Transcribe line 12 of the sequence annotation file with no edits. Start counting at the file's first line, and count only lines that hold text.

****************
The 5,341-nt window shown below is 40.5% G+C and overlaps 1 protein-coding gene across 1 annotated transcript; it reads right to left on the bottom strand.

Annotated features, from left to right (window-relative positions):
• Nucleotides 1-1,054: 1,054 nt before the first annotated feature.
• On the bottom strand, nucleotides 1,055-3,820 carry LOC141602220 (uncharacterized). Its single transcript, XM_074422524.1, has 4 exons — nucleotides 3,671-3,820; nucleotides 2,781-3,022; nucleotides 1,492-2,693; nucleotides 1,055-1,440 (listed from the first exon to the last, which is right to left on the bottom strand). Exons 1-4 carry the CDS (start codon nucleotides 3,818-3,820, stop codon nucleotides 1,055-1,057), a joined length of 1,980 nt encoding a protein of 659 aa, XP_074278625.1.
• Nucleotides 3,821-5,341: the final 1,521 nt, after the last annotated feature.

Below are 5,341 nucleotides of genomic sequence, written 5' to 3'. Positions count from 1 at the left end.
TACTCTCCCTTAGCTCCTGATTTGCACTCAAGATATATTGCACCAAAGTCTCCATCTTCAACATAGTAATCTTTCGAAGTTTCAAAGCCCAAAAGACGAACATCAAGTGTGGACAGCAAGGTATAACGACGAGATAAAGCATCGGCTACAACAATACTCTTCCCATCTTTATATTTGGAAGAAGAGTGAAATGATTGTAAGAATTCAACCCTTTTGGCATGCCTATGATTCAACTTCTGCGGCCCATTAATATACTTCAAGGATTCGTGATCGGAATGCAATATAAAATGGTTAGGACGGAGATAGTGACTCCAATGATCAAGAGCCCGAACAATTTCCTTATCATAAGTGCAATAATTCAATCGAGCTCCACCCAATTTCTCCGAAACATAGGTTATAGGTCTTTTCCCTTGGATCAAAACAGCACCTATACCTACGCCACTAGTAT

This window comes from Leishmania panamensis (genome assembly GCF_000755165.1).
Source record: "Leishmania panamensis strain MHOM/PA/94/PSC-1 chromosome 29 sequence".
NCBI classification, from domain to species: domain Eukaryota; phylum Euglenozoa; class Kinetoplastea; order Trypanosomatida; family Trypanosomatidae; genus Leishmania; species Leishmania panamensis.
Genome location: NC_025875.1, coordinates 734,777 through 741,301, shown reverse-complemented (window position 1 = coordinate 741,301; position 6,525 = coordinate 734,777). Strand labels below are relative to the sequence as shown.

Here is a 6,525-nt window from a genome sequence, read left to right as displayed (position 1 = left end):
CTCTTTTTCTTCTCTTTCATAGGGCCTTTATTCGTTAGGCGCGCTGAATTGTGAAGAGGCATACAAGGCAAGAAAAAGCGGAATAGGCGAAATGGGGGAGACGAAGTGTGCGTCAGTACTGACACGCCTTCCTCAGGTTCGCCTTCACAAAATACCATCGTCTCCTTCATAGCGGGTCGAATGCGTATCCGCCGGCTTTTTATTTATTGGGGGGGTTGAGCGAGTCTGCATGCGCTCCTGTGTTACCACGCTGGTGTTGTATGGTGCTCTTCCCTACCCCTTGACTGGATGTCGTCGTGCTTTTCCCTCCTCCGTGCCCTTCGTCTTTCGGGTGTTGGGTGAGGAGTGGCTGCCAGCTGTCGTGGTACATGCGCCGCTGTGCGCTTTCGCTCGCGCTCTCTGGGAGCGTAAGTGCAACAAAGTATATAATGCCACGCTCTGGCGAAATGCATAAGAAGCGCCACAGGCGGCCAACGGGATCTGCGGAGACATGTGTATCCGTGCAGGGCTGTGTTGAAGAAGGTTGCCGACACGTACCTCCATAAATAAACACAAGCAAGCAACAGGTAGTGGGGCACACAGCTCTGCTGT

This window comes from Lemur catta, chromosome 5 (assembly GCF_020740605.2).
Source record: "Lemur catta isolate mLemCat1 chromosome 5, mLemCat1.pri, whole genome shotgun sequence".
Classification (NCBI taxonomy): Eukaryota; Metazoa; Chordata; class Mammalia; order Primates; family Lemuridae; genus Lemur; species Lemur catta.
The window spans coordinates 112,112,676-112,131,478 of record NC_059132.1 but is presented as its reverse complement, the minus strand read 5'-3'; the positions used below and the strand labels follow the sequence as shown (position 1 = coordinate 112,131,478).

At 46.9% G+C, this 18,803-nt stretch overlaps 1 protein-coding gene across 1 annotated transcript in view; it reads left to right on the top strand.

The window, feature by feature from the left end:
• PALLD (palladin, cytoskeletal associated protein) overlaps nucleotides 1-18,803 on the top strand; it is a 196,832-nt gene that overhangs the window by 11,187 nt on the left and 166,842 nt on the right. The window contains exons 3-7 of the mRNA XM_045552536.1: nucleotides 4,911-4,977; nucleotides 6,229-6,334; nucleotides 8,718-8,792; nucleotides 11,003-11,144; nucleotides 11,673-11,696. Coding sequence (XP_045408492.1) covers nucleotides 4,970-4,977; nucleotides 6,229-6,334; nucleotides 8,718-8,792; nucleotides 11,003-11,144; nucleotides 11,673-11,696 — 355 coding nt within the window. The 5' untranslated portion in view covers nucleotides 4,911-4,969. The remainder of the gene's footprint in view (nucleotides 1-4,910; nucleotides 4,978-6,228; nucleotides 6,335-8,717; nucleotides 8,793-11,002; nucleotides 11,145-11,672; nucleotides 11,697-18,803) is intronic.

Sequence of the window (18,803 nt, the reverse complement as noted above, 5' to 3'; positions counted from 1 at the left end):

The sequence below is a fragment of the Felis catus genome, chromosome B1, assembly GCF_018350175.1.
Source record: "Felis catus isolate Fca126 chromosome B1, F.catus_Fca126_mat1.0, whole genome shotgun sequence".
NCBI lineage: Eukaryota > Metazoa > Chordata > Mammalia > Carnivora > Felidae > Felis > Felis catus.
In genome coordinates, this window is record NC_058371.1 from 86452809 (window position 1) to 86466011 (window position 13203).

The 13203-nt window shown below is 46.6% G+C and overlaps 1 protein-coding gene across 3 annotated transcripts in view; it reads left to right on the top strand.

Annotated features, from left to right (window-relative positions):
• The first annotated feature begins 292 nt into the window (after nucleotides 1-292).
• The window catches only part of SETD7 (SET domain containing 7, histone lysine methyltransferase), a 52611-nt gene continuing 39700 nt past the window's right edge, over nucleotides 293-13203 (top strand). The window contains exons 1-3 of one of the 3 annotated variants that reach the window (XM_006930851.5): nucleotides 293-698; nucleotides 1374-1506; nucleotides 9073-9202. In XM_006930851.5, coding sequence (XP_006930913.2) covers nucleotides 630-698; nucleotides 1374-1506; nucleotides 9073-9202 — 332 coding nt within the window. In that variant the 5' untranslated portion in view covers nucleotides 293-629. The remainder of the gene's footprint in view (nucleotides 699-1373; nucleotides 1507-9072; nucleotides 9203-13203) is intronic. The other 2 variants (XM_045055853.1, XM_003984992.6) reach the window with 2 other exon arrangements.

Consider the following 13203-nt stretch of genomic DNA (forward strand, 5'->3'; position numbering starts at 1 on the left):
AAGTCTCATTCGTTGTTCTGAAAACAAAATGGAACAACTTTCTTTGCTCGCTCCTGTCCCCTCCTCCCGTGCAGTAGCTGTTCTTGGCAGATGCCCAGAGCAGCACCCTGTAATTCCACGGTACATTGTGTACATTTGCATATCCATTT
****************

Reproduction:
Here is a 6,525-nt window from a genome sequence, read left to right as displayed (position 1 = left end):